Tryon to demolish four Eastside structures

Published 7:56 am Tuesday, January 24, 2012

Town looks to handle some demolition in-house
After approximately a decade of Tryon residents watching a number of structures in the Eastside community become increasingly dilapidated, four of those structures can now be torn down.
Tryon Town Council met Tuesday, Jan. 17 and approved ordinances to demolish structures at 366 East Howard Street, 351 East Howard Street and 123 Cleveland Road, as well as a structure on Shepard Street with no address but tax identification of T1-D10.
The process to demolish the structures has been long, with several attempts over the years to contact property owners, many being heirs who live out of state.
Mayor pro-tem Roy Miller has asked the town for years to take care of many dilapidated structures in the neighborhood and asked last year that the town get the process rolling again.
Miller said one structure is about 80 percent on the ground already.
A resident asked council how a house has been ignored long enough that it is 80 percent on the ground.
“I think we’re to blame,” Miller responded. “We continued to allow different contractors to drop the ball on code enforcement. Some of these issues date back to 2002 and 2003. I continually ask about these properties and we’ve wasted years and wasted money because we continually start the process over. We had a code enforcement officer from Monroe, one from Charlotte, then shared with Columbus, but it’s our job to make sure every step was being followed. I agree with you wholeheartedly. It’s been on the ground for eight or nine years and it’s had a blind eye turned on it.”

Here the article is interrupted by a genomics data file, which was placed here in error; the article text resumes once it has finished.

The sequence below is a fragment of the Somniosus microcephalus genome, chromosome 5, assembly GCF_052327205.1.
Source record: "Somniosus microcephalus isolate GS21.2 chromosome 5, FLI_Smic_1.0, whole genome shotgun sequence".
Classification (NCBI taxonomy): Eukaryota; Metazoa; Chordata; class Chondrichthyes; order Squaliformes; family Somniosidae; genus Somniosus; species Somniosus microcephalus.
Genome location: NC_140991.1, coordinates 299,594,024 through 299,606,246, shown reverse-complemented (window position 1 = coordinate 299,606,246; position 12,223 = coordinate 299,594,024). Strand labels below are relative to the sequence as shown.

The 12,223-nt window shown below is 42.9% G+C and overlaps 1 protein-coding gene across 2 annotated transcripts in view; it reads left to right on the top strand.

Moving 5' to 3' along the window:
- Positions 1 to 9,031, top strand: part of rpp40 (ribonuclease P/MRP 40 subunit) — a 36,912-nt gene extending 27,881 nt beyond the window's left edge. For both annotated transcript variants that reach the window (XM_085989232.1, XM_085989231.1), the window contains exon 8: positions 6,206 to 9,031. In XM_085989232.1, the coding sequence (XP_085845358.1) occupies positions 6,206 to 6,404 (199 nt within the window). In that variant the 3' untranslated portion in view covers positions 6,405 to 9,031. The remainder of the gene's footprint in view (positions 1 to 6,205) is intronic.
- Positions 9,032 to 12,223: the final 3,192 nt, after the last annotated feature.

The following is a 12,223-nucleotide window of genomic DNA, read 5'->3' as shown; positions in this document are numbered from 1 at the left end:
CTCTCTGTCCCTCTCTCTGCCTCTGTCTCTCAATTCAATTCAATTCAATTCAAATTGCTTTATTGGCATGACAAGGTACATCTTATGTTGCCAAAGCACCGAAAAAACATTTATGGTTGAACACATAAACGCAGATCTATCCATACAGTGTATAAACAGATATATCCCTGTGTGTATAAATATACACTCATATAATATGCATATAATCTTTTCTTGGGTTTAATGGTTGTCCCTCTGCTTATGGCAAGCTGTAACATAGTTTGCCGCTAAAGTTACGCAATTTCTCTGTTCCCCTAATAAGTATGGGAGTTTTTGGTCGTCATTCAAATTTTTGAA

Tryon received one $40,000 quote to take down the structures. Interim town manager Joey Davis said the town has $16,000 in the budget for demolition and that’s why the town is trying to use in-house staff to do some of the demolition. Davis said two – possibly three – structures will qualify for burning by the fire department as a training exercise. He said the town could burn a structure for $3,000 to $4,000, which includes hiring someone to haul off the debris.
Miller said he thinks the town should at least tackle one or two of the structures using in-house resources because Tryon owns a track hoe.
He said the only costs to the town would be the use of a truck and paying for tipping fees at the transfer station.
The parcels in question are in violation of the town’s minimum housing ordinance. Property owners were sent notifications of the violations last year. Findings of fact were issued in October 2011 that said the property owners had until Jan. 13, 2012 to correct issues. Davis said no structures have had any improvements done.
The ordinances, approved unanimously last week, will allow the town to notify property owners that the town can demolish beginning Feb. 17.
Councilman George Baker complimented Miller for his continuous work to get the structures demolished.
“Roy (Miller) has been on top of this for quite some time,” said Baker. “We are going to be proactive in the future and we have Roy to thank.”

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